When Your Strategy Stalls

Over the last several years, the CMOE Team has worked with countless leaders on their strategic fit and contribution to their organizations.  We have dedicated ourselves to gathering strategic intelligence and best practices for the individual contributor, leader, and team.  Our development resources center on strategic thinking skills and principles that assist individuals at any level of the organization in creating successful strategy maps.

In our one-on-one strategy consulting with leaders, we require accountability for results conversations regarding strategic progress. Several leaders have admitted to us they have gotten stuck along the way for various reasons. Not enough time, not enough resources, not enough focus or energy to get working on the strategy.  When these are the responses leaders throw out to excuse inaction or non-progress, we always probe further in order to better understand the obstacles getting in the way.

When a leader says, “I just haven’t had the time,” this may be a case of tactical addiction.  Too many of us are so focused on the here and now, the ever-growing task and to-do list, instead of strategic discipline.  We find that leaders enjoy accomplishing task after task and some even thrive on this addiction to task completion.  One pattern we see regularly is the Manager who is in a development training session who can’t put the smart phone down.  These Manager’s bolt out the door as fast as possible when its break time to make a call back to their team.  If a Leader cannot spend a day or even a half of a day in a training session without checking in it is a tell-tale sign that this leader is tactically focused, and hasn’t developed the team enough to handle assignments without them.  To get out of this tactical rut ask

  1. Have I set aside enough time to create and execute on strategic priorities?
  2. What is preventing me from getting out of the activity trap?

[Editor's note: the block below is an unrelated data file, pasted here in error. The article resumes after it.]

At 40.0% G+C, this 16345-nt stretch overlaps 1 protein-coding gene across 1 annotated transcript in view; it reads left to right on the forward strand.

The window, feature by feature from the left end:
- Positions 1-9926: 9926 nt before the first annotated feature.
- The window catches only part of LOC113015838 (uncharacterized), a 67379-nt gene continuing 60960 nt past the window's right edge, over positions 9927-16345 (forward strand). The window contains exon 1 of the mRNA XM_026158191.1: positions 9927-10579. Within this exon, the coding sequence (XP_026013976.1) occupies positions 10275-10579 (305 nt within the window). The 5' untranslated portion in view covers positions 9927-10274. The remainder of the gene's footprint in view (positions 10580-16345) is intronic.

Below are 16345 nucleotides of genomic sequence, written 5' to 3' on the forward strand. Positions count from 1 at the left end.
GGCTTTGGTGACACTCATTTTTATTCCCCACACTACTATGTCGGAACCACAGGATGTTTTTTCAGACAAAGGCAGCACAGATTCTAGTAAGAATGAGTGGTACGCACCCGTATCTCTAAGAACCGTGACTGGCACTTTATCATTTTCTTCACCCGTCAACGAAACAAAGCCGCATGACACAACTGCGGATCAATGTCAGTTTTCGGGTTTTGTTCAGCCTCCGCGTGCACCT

3. What new disciplines will I need to adopt to ensure I get out of the activity addiction?
  4. What should I delegate to others in order to make a more strategic contribution?

Yes folks, creating functional strategy requires discipline.  There is a great line in a recently released heist movie that applies here.  These thieves were discussing their plan to steal a baseball stadium of all its cash, the statement is made, “You know this is going to be difficult, right?”  The line that follows is “Well, if it were easy, everyone would do it.”  Having strategic discipline is very similar.  If strategic focus were easy to come by, everyone would do it and be great at it.  Inevitably, what makes strategy easier for leaders is practice, dedicated think time, and conscious effort.

When a leader says, “I don’t have all the resources I need,” he or she may have a prioritization issue.  A key difference between an average leader and a strategic leader is someone who effectively analyzes tradeoffs and makes conscious decisions regarding what to do, what not to do, and why.  A strategic leader goes through his or her day with purpose, intent and planning.  When a leader works on one thing at a given moment, there could be a more-important focus area that is being ignored.  There has been and will continue to be an infinite number of things to do, but maintaining strategic discipline by prioritizing ideas, actions, decisions, goals, and initiatives, and then making sure that those items are in alignment with your leaders and the organization will help you discover that which matters most. Consciously making reasonable tradeoffs on behalf of your strategic efforts will pay big dividends.

A leader who says, “I haven’t maintained focus on my strategy” is indicating that the strategy is not energizing or exciting, or it could be so big it is overwhelming.  Let’s face it: we would all prefer to work on things that invigorate and inspire, but there will be strategies that are fed to us by our leaders that may not be all that fun to work on.  One key here is finding something that enlivens and motivates us to deliver.  Identifying the skills and talents you can leverage and bring to the strategy may increase your interest.  Reframing your strategic target and using language that puts the “wow” factor into it may also help you move it up on your list of priorities.

If your strategy stalls, look at your routine and make some adjustments.  This will pull you out of the rut, guide your strategic discipline, and get you back onto a successful strategic track.

Related Services:

About the Author

Eric Mead

Eric is A Senior Vice President for CMOE and specializes in custom learning and development solutions, sales and marketing, and performance coaching. His work in organization development has led him to facilitate workshops on Strategic Thinking, Coaching Skills, Building High Performance Teams, Managing Conflict, Personal Effectiveness, and Leadership Principles. Eric’s expertise is in communication, relationship building, management, marketing, and advertising.